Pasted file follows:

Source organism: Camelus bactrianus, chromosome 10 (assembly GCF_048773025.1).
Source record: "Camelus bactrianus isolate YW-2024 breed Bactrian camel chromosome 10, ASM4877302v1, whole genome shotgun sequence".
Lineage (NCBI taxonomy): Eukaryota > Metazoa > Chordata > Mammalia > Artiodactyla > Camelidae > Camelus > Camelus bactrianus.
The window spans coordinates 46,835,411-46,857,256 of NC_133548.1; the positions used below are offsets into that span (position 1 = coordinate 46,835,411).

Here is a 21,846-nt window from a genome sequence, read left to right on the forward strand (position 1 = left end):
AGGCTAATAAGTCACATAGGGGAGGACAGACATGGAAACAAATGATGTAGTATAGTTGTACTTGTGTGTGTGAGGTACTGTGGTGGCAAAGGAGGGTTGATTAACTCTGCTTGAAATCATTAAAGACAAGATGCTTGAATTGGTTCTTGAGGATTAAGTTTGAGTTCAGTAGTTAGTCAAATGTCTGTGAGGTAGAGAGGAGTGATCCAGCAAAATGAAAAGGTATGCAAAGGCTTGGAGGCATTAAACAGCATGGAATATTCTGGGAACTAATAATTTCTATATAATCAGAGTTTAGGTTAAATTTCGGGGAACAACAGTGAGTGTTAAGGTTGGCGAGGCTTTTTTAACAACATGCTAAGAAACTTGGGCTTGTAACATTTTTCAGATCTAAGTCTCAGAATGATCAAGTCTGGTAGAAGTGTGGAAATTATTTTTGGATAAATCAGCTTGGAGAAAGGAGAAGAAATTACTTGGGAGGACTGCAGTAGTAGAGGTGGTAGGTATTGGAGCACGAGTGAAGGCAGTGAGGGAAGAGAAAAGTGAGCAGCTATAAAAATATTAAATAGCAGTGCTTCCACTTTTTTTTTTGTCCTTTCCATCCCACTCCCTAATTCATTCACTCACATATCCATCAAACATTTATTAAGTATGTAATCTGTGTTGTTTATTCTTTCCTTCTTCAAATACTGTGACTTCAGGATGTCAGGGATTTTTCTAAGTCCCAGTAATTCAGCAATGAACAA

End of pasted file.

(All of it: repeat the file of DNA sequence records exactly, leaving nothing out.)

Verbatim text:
Source organism: Camelus bactrianus, chromosome 10 (assembly GCF_048773025.1).
Source record: "Camelus bactrianus isolate YW-2024 breed Bactrian camel chromosome 10, ASM4877302v1, whole genome shotgun sequence".
Lineage (NCBI taxonomy): Eukaryota > Metazoa > Chordata > Mammalia > Artiodactyla > Camelidae > Camelus > Camelus bactrianus.
The window spans coordinates 46,835,411-46,857,256 of NC_133548.1; the positions used below are offsets into that span (position 1 = coordinate 46,835,411).

Here is a 21,846-nt window from a genome sequence, read left to right on the forward strand (position 1 = left end):
AGGCTAATAAGTCACATAGGGGAGGACAGACATGGAAACAAATGATGTAGTATAGTTGTACTTGTGTGTGTGAGGTACTGTGGTGGCAAAGGAGGGTTGATTAACTCTGCTTGAAATCATTAAAGACAAGATGCTTGAATTGGTTCTTGAGGATTAAGTTTGAGTTCAGTAGTTAGTCAAATGTCTGTGAGGTAGAGAGGAGTGATCCAGCAAAATGAAAAGGTATGCAAAGGCTTGGAGGCATTAAACAGCATGGAATATTCTGGGAACTAATAATTTCTATATAATCAGAGTTTAGGTTAAATTTCGGGGAACAACAGTGAGTGTTAAGGTTGGCGAGGCTTTTTTAACAACATGCTAAGAAACTTGGGCTTGTAACATTTTTCAGATCTAAGTCTCAGAATGATCAAGTCTGGTAGAAGTGTGGAAATTATTTTTGGATAAATCAGCTTGGAGAAAGGAGAAGAAATTACTTGGGAGGACTGCAGTAGTAGAGGTGGTAGGTATTGGAGCACGAGTGAAGGCAGTGAGGGAAGAGAAAAGTGAGCAGCTATAAAAATATTAAATAGCAGTGCTTCCACTTTTTTTTTTGTCCTTTCCATCCCACTCCCTAATTCATTCACTCACATATCCATCAAACATTTATTAAGTATGTAATCTGTGTTGTTTATTCTTTCCTTCTTCAAATACTGTGACTTCAGGATGTCAGGGATTTTTCTAAGTCCCAGTAATTCAGCAATGAACAA